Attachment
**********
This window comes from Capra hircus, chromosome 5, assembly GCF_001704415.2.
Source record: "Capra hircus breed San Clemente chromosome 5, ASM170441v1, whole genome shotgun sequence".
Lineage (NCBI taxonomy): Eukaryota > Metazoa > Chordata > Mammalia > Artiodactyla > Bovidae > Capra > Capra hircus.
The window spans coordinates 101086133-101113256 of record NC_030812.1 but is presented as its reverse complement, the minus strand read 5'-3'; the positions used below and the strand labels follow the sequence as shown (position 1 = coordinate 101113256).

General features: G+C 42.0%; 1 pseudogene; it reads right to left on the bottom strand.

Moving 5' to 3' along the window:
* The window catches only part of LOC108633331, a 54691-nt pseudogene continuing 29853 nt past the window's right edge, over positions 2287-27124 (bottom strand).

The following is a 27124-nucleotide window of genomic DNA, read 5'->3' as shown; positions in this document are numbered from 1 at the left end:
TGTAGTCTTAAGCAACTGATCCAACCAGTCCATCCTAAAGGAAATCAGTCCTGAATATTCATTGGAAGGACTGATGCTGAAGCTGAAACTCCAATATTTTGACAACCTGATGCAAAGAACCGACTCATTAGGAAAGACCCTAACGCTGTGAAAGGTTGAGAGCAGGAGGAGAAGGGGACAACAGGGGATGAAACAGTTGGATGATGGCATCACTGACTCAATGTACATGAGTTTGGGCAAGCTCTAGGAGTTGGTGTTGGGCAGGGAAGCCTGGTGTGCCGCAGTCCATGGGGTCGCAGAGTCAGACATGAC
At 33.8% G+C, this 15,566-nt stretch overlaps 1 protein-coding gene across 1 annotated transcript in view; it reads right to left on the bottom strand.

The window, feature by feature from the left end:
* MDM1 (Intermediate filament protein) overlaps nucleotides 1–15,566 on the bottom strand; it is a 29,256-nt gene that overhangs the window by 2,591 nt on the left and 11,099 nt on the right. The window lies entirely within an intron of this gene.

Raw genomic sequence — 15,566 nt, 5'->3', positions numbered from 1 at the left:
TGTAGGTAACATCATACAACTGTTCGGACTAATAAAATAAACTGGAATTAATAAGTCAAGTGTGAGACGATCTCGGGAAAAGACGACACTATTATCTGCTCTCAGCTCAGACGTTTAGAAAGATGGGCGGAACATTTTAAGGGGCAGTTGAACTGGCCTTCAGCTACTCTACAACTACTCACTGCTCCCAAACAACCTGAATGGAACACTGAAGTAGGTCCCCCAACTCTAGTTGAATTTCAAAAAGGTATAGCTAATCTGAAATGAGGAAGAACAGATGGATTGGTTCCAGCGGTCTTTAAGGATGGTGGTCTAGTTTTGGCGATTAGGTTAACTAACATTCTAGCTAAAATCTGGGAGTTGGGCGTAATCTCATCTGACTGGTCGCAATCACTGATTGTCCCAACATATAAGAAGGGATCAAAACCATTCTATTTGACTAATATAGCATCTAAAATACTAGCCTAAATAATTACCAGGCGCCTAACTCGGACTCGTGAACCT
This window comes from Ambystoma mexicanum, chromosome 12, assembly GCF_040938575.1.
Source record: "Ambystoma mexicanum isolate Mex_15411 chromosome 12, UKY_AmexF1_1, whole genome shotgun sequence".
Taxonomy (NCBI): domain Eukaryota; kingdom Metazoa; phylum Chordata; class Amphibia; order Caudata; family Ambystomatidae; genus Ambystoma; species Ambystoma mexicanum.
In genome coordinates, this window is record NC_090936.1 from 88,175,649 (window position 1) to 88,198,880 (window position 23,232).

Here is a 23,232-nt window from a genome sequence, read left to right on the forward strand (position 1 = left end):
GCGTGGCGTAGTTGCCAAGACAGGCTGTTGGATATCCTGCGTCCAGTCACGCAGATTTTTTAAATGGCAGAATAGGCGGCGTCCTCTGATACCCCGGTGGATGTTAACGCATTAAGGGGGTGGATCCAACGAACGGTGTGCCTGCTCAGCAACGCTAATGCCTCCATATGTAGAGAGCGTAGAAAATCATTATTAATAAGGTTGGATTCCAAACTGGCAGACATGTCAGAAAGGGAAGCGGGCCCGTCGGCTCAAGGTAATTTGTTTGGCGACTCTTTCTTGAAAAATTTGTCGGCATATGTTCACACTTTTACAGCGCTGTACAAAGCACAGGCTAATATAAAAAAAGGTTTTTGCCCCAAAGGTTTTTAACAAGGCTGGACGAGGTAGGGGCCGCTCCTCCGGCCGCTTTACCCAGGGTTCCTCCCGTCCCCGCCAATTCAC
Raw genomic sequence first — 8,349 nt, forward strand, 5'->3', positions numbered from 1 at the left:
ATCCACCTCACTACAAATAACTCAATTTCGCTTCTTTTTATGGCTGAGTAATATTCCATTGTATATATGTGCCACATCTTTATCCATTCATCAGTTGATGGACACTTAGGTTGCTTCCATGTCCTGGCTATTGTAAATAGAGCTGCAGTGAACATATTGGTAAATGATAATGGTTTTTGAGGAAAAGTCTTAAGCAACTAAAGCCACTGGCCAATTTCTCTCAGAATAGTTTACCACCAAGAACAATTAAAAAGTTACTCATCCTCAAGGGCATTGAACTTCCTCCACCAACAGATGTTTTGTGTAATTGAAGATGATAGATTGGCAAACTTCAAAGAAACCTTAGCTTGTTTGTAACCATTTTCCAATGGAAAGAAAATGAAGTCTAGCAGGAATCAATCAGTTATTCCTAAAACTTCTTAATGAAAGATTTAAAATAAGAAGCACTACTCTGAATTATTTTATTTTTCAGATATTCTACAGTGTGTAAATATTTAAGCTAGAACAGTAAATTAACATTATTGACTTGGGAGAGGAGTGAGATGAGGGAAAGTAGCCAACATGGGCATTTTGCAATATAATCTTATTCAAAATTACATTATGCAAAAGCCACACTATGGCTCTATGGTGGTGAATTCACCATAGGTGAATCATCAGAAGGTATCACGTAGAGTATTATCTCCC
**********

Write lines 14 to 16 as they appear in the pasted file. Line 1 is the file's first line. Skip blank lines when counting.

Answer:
TGTAGGTAACATCATACAACTGTTCGGACTAATAAAATAAACTGGAATTAATAAGTCAAGTGTGAGACGATCTCGGGAAAAGACGACACTATTATCTGCTCTCAGCTCAGACGTTTAGAAAGATGGGCGGAACATTTTAAGGGGCAGTTGAACTGGCCTTCAGCTACTCTACAACTACTCACTGCTCCCAAACAACCTGAATGGAACACTGAAGTAGGTCCCCCAACTCTAGTTGAATTTCAAAAAGGTATAGCTAATCTGAAATGAGGAAGAACAGATGGATTGGTTCCAGCGGTCTTTAAGGATGGTGGTCTAGTTTTGGCGATTAGGTTAACTAACATTCTAGCTAAAATCTGGGAGTTGGGCGTAATCTCATCTGACTGGTCGCAATCACTGATTGTCCCAACATATAAGAAGGGATCAAAACCATTCTATTTGACTAATATAGCATCTAAAATACTAGCCTAAATAATTACCAGGCGCCTAACTCGGACTCGTGAACCT
This window comes from Ambystoma mexicanum, chromosome 12, assembly GCF_040938575.1.
Source record: "Ambystoma mexicanum isolate Mex_15411 chromosome 12, UKY_AmexF1_1, whole genome shotgun sequence".